Schedule 16 - Provision of financial services by members of the professions

Financial Services Bill – in a Public Bill Committee at 3:15 pm on 15th March 2012.

Alert me about debates like this

Question proposed, That this schedule be the Sixteenth schedule to the Bill.

Photo of Chris Leslie Chris Leslie Shadow Minister (Treasury)

This brings us to a new part of the Bill relating to the regulation and the work of the professions and the professional bodies. The general phrase used in clause 43 is “members of the professions”, but it is not defined until we get to this schedule. The existing provisions of the Financial Services and Markets Act provide that members of a profession may, subject to certain conditions, carry on a regulated activity without authorisation, but where the activity is incidental to the provision of professional services, which are supervised and regulated by a professional body recognised by the Treasury. This is a broadly sensible provision making sure that there is not duplication where professional bodies have certain capabilities and jurisdictions. We already discussed this in a tangential way in relation to actuaries and auditors in an earlier part of the Bill. Those professional organisations can undertake certain functions. My question to the Minister relates to the threshold at which the FCA takes over the role from the professional bodies. He made a point earlier in respect of the auditor and actuary bodies under the auspices of the Financial Reporting Council. He said that in those circumstances, those bodies did not have the resources and capabilities to undertake particular enforcement, and at that point the FCA kicked in. I want a sense from the Minister of the point at which incidental activities become services that should be regulated directly by the FCA, rather than by designated professional bodies.

Do we anywhere have references, guidelines, memorandums of understanding to set out clearly when the FCA will take over certain activities and when the professional bodies will do so? That is the gist of my points. What are the threshold conditions we are looking at? With those areas that can sometimes fall into both  professional body and FCA regulation, when do those issues stop being blurred? Is there any way of setting out whether they are black or white? I will be grateful if the Minister will elaborate on that point.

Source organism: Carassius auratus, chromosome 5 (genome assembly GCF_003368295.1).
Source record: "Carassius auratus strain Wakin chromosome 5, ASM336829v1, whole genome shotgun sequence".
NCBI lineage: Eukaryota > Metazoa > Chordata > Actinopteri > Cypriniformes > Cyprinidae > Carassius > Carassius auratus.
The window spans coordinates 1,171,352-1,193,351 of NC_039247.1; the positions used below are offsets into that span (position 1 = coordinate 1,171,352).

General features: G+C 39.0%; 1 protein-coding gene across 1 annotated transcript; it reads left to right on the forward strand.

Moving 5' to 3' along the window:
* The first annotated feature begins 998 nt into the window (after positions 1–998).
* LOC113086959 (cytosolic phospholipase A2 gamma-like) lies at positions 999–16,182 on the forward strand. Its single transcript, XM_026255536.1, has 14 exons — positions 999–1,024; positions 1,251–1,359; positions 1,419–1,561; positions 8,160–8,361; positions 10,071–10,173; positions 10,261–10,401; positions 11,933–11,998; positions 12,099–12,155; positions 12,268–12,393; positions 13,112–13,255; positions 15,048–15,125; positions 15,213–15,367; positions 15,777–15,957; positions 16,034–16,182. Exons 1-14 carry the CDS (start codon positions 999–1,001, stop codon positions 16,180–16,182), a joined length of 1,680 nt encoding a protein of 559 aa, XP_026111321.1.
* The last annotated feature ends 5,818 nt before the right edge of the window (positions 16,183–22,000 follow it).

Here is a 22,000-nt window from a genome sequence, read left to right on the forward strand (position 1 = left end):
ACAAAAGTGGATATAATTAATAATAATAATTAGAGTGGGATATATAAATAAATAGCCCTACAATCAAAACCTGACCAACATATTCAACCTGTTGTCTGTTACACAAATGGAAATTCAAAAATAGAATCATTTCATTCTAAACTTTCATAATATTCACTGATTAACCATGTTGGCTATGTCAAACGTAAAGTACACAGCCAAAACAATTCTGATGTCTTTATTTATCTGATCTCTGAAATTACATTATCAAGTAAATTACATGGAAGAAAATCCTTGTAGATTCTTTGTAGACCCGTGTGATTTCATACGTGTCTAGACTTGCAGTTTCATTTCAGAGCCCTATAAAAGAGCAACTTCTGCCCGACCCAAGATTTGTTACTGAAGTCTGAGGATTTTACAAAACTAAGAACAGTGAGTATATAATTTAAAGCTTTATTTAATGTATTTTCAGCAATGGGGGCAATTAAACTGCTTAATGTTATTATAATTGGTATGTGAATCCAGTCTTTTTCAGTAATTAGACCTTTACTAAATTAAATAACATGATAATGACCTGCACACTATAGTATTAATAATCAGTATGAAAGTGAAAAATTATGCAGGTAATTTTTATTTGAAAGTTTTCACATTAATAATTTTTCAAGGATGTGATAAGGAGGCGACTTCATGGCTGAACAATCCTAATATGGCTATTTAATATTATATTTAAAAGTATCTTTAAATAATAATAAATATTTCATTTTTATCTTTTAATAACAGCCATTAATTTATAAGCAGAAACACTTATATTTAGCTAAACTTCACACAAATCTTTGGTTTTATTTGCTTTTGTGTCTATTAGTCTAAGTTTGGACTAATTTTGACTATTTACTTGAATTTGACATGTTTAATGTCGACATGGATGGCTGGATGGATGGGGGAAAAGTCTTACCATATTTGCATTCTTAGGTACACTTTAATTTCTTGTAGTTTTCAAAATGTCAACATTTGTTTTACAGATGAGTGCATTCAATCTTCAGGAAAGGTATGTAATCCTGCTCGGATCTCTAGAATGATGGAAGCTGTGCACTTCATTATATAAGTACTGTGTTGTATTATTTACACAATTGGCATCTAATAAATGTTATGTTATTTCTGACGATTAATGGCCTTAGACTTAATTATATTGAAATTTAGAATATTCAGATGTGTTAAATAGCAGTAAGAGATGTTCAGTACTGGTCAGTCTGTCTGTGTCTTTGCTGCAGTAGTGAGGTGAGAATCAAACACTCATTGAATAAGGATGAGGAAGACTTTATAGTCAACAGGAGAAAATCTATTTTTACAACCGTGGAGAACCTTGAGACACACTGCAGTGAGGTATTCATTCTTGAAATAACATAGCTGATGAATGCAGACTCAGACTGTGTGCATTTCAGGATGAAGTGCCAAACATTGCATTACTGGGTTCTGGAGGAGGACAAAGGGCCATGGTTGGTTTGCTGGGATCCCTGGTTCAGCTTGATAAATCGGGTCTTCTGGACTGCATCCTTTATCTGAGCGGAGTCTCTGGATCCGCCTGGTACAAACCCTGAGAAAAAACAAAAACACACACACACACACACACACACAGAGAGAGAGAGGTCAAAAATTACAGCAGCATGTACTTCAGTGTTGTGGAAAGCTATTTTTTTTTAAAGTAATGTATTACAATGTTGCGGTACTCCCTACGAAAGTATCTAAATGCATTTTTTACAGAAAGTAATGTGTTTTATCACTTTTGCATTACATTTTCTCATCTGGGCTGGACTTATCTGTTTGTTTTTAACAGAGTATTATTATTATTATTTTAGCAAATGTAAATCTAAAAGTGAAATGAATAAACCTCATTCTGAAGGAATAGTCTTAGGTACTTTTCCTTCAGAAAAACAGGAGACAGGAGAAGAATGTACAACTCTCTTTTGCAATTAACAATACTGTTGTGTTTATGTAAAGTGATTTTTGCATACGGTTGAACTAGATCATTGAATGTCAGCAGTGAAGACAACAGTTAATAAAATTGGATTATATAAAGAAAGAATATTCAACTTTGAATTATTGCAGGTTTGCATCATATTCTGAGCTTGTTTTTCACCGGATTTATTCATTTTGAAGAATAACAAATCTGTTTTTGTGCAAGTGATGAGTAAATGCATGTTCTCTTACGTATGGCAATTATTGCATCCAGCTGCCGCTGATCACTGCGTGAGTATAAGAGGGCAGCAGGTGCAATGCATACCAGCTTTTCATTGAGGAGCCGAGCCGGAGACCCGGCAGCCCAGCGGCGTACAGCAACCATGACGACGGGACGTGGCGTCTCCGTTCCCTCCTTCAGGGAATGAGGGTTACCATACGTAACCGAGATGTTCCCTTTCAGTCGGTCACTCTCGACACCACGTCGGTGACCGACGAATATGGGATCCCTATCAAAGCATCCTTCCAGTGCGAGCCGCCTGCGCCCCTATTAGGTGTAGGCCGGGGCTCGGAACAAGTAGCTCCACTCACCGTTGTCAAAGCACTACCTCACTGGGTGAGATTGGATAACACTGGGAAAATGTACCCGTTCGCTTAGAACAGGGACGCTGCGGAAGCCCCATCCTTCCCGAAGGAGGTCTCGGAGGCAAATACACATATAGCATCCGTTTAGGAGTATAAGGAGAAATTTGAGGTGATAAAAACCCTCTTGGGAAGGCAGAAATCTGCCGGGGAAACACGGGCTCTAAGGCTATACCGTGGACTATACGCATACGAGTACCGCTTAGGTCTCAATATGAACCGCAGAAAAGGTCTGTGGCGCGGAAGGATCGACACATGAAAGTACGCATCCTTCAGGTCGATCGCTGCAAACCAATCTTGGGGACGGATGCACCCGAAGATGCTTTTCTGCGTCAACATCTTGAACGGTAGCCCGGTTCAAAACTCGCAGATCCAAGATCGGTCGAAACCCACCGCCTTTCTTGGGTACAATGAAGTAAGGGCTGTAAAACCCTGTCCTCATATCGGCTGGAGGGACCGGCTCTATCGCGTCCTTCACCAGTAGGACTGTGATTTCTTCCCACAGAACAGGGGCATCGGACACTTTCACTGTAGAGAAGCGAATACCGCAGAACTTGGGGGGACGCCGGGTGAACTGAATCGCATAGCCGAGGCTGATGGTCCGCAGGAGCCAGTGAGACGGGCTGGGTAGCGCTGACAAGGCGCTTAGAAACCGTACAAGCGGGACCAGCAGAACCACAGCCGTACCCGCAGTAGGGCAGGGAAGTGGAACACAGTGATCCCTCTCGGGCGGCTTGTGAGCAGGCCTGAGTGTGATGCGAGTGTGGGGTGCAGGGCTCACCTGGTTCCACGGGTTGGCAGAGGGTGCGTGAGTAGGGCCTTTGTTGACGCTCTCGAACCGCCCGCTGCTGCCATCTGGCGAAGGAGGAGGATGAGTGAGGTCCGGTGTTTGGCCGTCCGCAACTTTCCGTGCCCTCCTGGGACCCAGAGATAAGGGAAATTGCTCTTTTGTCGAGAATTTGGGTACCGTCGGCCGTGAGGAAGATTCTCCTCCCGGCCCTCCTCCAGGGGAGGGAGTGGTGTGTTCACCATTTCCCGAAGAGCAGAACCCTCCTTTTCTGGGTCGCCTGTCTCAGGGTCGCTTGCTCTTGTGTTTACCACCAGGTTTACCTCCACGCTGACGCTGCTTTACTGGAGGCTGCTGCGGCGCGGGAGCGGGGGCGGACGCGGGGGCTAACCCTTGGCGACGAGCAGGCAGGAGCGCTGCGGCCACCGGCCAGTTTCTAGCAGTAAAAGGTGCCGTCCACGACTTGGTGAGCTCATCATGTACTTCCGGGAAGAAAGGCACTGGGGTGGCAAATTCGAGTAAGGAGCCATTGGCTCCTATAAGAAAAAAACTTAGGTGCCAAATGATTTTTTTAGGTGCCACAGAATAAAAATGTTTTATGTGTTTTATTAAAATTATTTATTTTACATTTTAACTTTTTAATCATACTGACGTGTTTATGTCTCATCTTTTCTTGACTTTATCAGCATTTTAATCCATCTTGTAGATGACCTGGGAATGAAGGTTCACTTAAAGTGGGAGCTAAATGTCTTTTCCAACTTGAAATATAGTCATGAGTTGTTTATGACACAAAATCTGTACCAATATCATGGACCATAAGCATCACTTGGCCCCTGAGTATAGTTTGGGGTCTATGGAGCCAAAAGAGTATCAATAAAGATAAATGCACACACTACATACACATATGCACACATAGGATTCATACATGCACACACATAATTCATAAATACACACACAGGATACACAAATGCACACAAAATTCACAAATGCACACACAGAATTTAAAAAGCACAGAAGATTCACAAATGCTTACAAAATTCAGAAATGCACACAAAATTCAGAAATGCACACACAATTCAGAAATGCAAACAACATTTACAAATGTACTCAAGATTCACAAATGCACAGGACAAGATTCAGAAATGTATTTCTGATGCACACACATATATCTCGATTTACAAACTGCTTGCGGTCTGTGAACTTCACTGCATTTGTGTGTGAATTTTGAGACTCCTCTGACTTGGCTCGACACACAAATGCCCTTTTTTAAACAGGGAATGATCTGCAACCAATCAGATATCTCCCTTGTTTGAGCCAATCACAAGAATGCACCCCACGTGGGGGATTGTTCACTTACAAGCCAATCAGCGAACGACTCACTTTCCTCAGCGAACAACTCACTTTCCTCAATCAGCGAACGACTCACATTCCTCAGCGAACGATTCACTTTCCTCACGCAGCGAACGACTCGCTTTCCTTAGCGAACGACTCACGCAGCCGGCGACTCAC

Photo of Mark Hoban Mark Hoban The Financial Secretary to the Treasury 3:30 pm, 15th March 2012

This is an area where there is not a clear threshold. Members of a profession may, subject to conditions, carry on certain regulated activities without authorisation in cases where the activity is incidental to the provision of professional services, which are supervised and regulated by a professional body designated by the Treasury. There are no strict criteria or memorandum of understanding I can point to. If I were a chartered accountant—which I am—providing investment management advice, and that was my sole task, I suspect I would cease to be regulated for that purpose by the Institute of Chartered Accountants, but would be regulated by the FCA. Because the remit of regulation can be quite broad in some respects, there may be some things that an accountant does—maybe advising a business man on general tax affairs—that leak out into a bit of investment advice or advice on finance. Clearly the amount of advice that has been given is incidental to the provision of a regulated professional service. I do not think there is a hard and fast rule. If the hon. Gentleman has a specific concern, perhaps he could write to me and I will respond in more detail.

Photo of Chris Leslie Chris Leslie Shadow Minister (Treasury)

I do not know that we need to enter into correspondence on these matters; it would be better to deal with them in Committee. I was looking for light to be shone on how the respective roles of the professional bodies and the FCA are likely to co-exist. There is a rather broad-ranging responsibility on the FCA to keep itself informed of the work of the professional bodies. What does the Minister expect the FCA to do to fulfil that responsibility to keep itself informed? Is it going to have regular monthly or quarterly discussions with the professional bodies? What sort of relationship are we talking about? Is an extra memorandum of understanding being generated? What costs would be involved?

Photo of Mark Hoban Mark Hoban The Financial Secretary to the Treasury

The FCA will have to determine how frequently it speaks to the professional bodies. It is up to the FCA to decide the appropriate nature of the relationship in order to keep them properly informed. To disappoint the hon. Gentleman, there is not an MOU on this. I do not have a great deal to add. I reassure the Committee that there are certain functions that clearly people cannot do without authorisation by the FCA, even if they are a member of a recognised professional body. That includes insurance and taking deposits, so constraints do apply.

Question accordingly agreed to.

Schedule 16 agreed to.